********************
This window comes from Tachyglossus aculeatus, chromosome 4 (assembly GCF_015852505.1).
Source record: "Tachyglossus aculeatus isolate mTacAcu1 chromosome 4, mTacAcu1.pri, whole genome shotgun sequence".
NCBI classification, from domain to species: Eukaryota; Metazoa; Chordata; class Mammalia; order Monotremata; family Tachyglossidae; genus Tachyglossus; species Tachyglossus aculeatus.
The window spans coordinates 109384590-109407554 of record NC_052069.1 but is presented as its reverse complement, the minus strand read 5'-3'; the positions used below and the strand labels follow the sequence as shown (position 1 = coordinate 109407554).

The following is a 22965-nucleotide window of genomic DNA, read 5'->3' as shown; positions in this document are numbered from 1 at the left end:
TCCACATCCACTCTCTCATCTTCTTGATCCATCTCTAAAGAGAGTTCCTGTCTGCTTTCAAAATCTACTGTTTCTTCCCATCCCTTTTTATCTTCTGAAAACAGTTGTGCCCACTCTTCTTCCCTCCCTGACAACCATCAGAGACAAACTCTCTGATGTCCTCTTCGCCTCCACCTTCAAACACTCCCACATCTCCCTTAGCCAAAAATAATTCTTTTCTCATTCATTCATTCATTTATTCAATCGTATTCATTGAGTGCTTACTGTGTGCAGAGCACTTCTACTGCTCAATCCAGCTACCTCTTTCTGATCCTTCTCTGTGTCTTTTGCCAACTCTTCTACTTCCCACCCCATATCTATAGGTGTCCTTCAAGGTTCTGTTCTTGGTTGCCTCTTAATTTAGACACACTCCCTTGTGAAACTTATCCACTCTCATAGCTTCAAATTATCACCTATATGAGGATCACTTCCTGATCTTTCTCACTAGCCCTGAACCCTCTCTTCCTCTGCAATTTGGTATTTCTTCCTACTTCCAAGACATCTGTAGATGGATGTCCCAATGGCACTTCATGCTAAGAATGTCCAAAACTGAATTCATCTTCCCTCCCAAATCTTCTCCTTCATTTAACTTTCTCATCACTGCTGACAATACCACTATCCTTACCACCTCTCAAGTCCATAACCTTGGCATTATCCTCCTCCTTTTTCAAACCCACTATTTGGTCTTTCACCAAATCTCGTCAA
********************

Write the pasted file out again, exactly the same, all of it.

This window comes from Tachyglossus aculeatus, chromosome 4 (assembly GCF_015852505.1).
Source record: "Tachyglossus aculeatus isolate mTacAcu1 chromosome 4, mTacAcu1.pri, whole genome shotgun sequence".
NCBI classification, from domain to species: Eukaryota; Metazoa; Chordata; class Mammalia; order Monotremata; family Tachyglossidae; genus Tachyglossus; species Tachyglossus aculeatus.
The window spans coordinates 109384590-109407554 of record NC_052069.1 but is presented as its reverse complement, the minus strand read 5'-3'; the positions used below and the strand labels follow the sequence as shown (position 1 = coordinate 109407554).

The following is a 22965-nucleotide window of genomic DNA, read 5'->3' as shown; positions in this document are numbered from 1 at the left end:
TCCACATCCACTCTCTCATCTTCTTGATCCATCTCTAAAGAGAGTTCCTGTCTGCTTTCAAAATCTACTGTTTCTTCCCATCCCTTTTTATCTTCTGAAAACAGTTGTGCCCACTCTTCTTCCCTCCCTGACAACCATCAGAGACAAACTCTCTGATGTCCTCTTCGCCTCCACCTTCAAACACTCCCACATCTCCCTTAGCCAAAAATAATTCTTTTCTCATTCATTCATTCATTTATTCAATCGTATTCATTGAGTGCTTACTGTGTGCAGAGCACTTCTACTGCTCAATCCAGCTACCTCTTTCTGATCCTTCTCTGTGTCTTTTGCCAACTCTTCTACTTCCCACCCCATATCTATAGGTGTCCTTCAAGGTTCTGTTCTTGGTTGCCTCTTAATTTAGACACACTCCCTTGTGAAACTTATCCACTCTCATAGCTTCAAATTATCACCTATATGAGGATCACTTCCTGATCTTTCTCACTAGCCCTGAACCCTCTCTTCCTCTGCAATTTGGTATTTCTTCCTACTTCCAAGACATCTGTAGATGGATGTCCCAATGGCACTTCATGCTAAGAATGTCCAAAACTGAATTCATCTTCCCTCCCAAATCTTCTCCTTCATTTAACTTTCTCATCACTGCTGACAATACCACTATCCTTACCACCTCTCAAGTCCATAACCTTGGCATTATCCTCCTCCTTTTTCAAACCCACTATTTGGTCTTTCACCAAATCTCGTCAA